Moving up yet another bureaucratic level, international law poses several multilayered tensions on resources, ownership, and sovereignty in space. In 1967, the United States signed the UN Outer Space Treaty, which prohibits the government from placing weapons of mass destruction in space, militarizing the moon, or claiming sovereignty over another celestial body. However, due to political pressure from the L-5 Society, a private interest group, the United States declined to ratify the 1979 UN Moon Treaty. The Moon Treaty, a successor to the Outer Space Treaty, bans territorial claims on celestial bodies and requires international management of space resources. The United States’ failure to ratify the Moon Treaty led other space powers to follow suit. Today, the Moon Treaty is considered dead, and no countries with substantial space programs besides France and India have acceded to it. Thus, the United States is only bound to the predecessor of a failed treaty which has no protocol for enforcement. One case exemplifies the lack of legal enforcement: American entrepreneur Dennis Hope claimed the rights to sell land on the moon in 1980, and despite its ridiculousness, has been doing so for $20 per acre since then with no legal repercussions. Hope’s customers have included three former presidents, and Hope even claims to be president of a “Galactic Government” complete with a constitution and patent office.
Furthermore, the United States passed the SPACE Act of 2015 which provides any entity claiming ownership of an asteroid with the rights to its resources. Immediately, the issues with such a bold claim became clear – the United States used domestic law to assert individual rights to property in what is today a no-man’s land. The efficacy of this legislation has been met with skepticism, and although the SPACE Act explicitly states that it is not asserting sovereignty or exclusive rights over any celestial body, some legal scholars think otherwise, claiming that recognizing ownership is itself an act of sovereignty and a violation of the Outer Space Treaty. Their opponents argue that the law is ambiguous, leaving the issue altogether undecided. That has not kept some mining companies from celebrating, however. A legislative affirmation of their business plans was welcome news to space mining companies who are still years away from their first mining operation.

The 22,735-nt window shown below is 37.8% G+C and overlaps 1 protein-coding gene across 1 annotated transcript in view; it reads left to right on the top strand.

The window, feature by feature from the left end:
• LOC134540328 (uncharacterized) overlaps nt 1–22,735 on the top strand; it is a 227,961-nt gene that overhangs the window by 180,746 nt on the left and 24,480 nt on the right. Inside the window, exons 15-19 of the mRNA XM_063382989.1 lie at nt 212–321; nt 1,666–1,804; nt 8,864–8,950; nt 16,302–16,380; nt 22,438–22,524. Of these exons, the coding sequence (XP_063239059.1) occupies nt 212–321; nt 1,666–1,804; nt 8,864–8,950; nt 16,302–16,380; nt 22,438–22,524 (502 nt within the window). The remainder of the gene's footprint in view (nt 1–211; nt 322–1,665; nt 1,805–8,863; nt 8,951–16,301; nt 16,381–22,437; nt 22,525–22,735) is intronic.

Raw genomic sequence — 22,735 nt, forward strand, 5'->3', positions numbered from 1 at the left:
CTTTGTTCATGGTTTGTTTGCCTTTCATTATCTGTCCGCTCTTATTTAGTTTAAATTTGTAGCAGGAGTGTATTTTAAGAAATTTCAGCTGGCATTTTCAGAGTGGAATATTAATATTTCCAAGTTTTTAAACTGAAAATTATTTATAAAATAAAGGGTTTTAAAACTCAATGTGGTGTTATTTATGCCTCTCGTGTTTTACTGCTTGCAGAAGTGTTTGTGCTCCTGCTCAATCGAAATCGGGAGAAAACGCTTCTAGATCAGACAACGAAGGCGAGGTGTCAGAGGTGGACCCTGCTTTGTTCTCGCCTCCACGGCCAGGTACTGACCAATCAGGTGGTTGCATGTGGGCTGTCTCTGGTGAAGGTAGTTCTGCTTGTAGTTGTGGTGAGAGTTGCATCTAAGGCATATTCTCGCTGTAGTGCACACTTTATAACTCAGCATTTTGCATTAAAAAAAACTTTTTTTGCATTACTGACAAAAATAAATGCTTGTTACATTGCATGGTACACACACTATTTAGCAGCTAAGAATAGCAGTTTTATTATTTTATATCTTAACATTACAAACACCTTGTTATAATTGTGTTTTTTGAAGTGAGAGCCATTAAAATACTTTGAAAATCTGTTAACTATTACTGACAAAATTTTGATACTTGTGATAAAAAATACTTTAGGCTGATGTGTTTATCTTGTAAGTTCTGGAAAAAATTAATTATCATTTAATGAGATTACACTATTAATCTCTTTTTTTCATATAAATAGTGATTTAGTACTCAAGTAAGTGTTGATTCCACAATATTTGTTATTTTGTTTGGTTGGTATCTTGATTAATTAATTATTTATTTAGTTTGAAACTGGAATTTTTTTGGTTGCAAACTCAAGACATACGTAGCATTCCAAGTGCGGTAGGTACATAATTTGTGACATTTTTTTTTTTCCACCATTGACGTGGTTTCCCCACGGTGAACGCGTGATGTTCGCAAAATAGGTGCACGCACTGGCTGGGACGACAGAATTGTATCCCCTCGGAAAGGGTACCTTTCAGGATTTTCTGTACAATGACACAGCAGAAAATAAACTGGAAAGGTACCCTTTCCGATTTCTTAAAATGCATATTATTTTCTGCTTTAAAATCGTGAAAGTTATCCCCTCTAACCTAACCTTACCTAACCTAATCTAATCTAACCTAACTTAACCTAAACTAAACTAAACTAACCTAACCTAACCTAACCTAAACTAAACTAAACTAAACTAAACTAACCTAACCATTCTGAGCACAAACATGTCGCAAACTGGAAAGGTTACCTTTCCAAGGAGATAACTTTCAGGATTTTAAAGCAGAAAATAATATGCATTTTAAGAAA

Much like the UN Outer Space Treaty, current international space law is replete with holes. Notably, it is unclear whether companies or individuals are bound to the terms of the Outer Space Treaty, and if they are not, it remains uncertain what degree of ownership they have over their claims in space. Furthermore, it is not clear if the United States may extend its jurisdiction into space or whether companies may claim property protections under American law while ignoring international treaties signed by the U.S. government . Ultimately, these are but a few of the legal technicalities that result from mixing the notoriously complex regimes of international law and tech law. As the consequences of these questions become less hypothetical, space companies are seeking answers. Investors want a guarantee on investment returns from space hotels and asteroid mines, not empty speculation. So far, it is mostly an American foray, but this industry and its regulations will only get more sophisticated once foreign firms announce their own projects.
The New Space Race is already well underway, with billionaires committing vast resources to earn wealth and personal fame in a manner reminiscent of the barons and tycoons of the Gilded Age. With several markets yet to be explored, numerous companies are racing to research and patent portions of the space industry before their products garner widespread acclaim. Getting there will require plenty of grit, rocket fuel, and as it turns out, sharp political insight. Space is open for business, and it’s now anyone’s game. The New Space Race is on.
Image Source: Flickr/nasamarshall